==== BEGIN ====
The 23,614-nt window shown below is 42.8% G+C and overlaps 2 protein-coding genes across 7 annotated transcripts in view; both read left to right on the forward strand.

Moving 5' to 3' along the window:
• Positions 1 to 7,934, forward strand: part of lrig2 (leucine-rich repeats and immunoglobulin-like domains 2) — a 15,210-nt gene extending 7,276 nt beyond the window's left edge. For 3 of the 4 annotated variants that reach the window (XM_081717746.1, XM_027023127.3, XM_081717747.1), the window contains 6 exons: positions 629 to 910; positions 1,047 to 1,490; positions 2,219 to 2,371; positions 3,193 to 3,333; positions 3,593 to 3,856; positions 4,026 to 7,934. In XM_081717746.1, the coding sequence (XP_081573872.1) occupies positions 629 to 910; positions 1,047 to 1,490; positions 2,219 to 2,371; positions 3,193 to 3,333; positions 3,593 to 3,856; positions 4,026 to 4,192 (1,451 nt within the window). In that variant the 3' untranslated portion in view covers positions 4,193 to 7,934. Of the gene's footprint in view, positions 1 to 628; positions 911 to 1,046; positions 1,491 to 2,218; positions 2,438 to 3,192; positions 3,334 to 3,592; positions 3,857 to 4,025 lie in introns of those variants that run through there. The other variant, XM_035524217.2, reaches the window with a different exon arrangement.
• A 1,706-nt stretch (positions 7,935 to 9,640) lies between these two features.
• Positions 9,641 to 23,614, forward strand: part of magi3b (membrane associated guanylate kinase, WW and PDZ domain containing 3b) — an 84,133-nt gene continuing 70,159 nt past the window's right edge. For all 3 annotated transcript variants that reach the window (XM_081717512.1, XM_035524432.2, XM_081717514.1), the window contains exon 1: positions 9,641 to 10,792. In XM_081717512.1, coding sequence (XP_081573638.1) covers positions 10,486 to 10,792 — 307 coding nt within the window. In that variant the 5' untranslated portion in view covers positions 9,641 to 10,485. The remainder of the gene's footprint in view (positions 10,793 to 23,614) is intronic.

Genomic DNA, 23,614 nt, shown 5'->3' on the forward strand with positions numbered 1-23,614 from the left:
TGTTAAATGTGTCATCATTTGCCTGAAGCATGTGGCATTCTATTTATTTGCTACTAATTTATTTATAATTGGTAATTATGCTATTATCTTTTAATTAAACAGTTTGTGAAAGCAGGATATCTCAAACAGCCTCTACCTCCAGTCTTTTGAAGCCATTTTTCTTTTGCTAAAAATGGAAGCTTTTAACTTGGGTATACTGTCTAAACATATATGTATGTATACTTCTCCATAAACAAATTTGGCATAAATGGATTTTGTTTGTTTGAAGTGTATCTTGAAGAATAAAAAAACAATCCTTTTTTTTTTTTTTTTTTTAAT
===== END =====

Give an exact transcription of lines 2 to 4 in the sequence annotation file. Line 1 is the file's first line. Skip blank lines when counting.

Moving 5' to 3' along the window:
• Positions 1 to 7,934, forward strand: part of lrig2 (leucine-rich repeats and immunoglobulin-like domains 2) — a 15,210-nt gene extending 7,276 nt beyond the window's left edge. For 3 of the 4 annotated variants that reach the window (XM_081717746.1, XM_027023127.3, XM_081717747.1), the window contains 6 exons: positions 629 to 910; positions 1,047 to 1,490; positions 2,219 to 2,371; positions 3,193 to 3,333; positions 3,593 to 3,856; positions 4,026 to 7,934. In XM_081717746.1, the coding sequence (XP_081573872.1) occupies positions 629 to 910; positions 1,047 to 1,490; positions 2,219 to 2,371; positions 3,193 to 3,333; positions 3,593 to 3,856; positions 4,026 to 4,192 (1,451 nt within the window). In that variant the 3' untranslated portion in view covers positions 4,193 to 7,934. Of the gene's footprint in view, positions 1 to 628; positions 911 to 1,046; positions 1,491 to 2,218; positions 2,438 to 3,192; positions 3,334 to 3,592; positions 3,857 to 4,025 lie in introns of those variants that run through there. The other variant, XM_035524217.2, reaches the window with a different exon arrangement.
• A 1,706-nt stretch (positions 7,935 to 9,640) lies between these two features.